- Below is our actual window, in the
windowtag. This one might be trickier: we define the window with a size (both width in columns and height in rows). You can picture the end result as a grid. On this grid we will place our widgets in the window. You can choose a big or small grid (it will give you more power to place widgets with a greater precision, but the size will always be relative to the window and screen size as defined by the operating system).
- The menu bar is defined first on this window, with its single menu (File) and a set of menu items in this menu.
- In the window, we have two widgets: a button and a text field.
yare given to place the widget in this grid. Note that
x=0, y=0is the upper-left corner of the window, thus,
x=2 y=2with a window of 5 colums and 5 rows will be in the middle. And
x=3 y=3will be a bit below and to the right of this widget.
- Notice we wrap this multi-line string in a call to
mark(). This function is only available in a class inheriting from Window and only serves for debugging purposes, to show the error with greater accuracy (and tell you where it went wrong).
- That’s it for the window layout. The next methods are controls (event handlers). They are written by developers and are meant to intercept user actions (like “this button was clicked”).
- Our first control method is
on_click_me. BUI will automatically bind that to the action “the ‘click me!’ button was clicked”. The process deserves its own documentation. For the time being, suffice it to say that when the user clicks on the button, this method is called with no argument.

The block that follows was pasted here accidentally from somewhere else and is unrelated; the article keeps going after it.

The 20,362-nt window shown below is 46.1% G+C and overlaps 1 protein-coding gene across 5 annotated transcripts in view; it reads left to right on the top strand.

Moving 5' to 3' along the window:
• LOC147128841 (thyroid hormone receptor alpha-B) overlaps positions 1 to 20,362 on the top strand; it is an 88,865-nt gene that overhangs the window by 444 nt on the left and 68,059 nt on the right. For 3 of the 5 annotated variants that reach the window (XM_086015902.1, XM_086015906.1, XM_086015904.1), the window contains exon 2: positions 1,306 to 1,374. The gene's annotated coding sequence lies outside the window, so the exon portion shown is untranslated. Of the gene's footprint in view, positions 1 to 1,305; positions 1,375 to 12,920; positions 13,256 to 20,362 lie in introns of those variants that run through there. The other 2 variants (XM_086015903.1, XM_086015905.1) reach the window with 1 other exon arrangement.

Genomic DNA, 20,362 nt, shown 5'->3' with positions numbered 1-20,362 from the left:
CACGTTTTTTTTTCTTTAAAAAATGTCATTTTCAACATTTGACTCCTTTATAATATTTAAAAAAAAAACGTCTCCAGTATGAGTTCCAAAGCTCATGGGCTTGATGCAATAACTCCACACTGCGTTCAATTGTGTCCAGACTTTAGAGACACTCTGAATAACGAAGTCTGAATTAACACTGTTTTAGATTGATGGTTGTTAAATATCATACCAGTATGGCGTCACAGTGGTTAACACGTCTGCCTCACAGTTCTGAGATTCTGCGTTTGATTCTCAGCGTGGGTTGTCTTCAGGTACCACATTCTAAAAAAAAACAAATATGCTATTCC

- The only thing it does is update the text field. The
operator is used to retrieve the widget of a given ID (here,
"report"). We then update it (that is, change its value attribute). So that when the user clicks on this button, the text field will be updated.
- The second method,
on_quit, is called when the users clicks on the Quit menu item in the File menu. Again, BUI is smart enough to establish the connection. Should it have its doubts, it will ask you to clarify in plain English and will not be as mean as not linking control methods that have no apparent meaning to it.
- In this method we just call the
closemethod of the window to terminate.
on_press_alt_f4is a control method that will be called whenever the user presses ‘Alt + F4’ when the window is focused. We close it. Notice that we include the key names in the method name, which tends to be much easier to read and link.
on_press_ctrl_qis a simple alias for the previous method. So when the user presses CTRL + Q, it’s as if she had pressed ALT + F4 or clicked on “Quit”.
- This was a class, we give it to
startwhich will be responsible for starting a new window, try to find a toolkit it can use and then use it.
Notice that most of the code is actually used by our window layout. You can (and maybe should) place the HTML window layout in a separate file, so that designers can edit it wihout seeing and worrying about your code. On your side, you don’t really need to know how the window is designed, as long as you know the controls to interact with users.
BUI’s documentation can be found here, or in the docs folder in the repository itself :
- Supported infrastructure
- Layout syntax
- Data models
Blind User Interface is available under the terms of the BSD Public License (v3). In short, you can use this code for whatever reason, provided you keep the copyright identifying this code as from BUI. Apart from that, you can use this code for whatever purpose, including to design commercial software. You can find the full terms by reading the LICENSE file.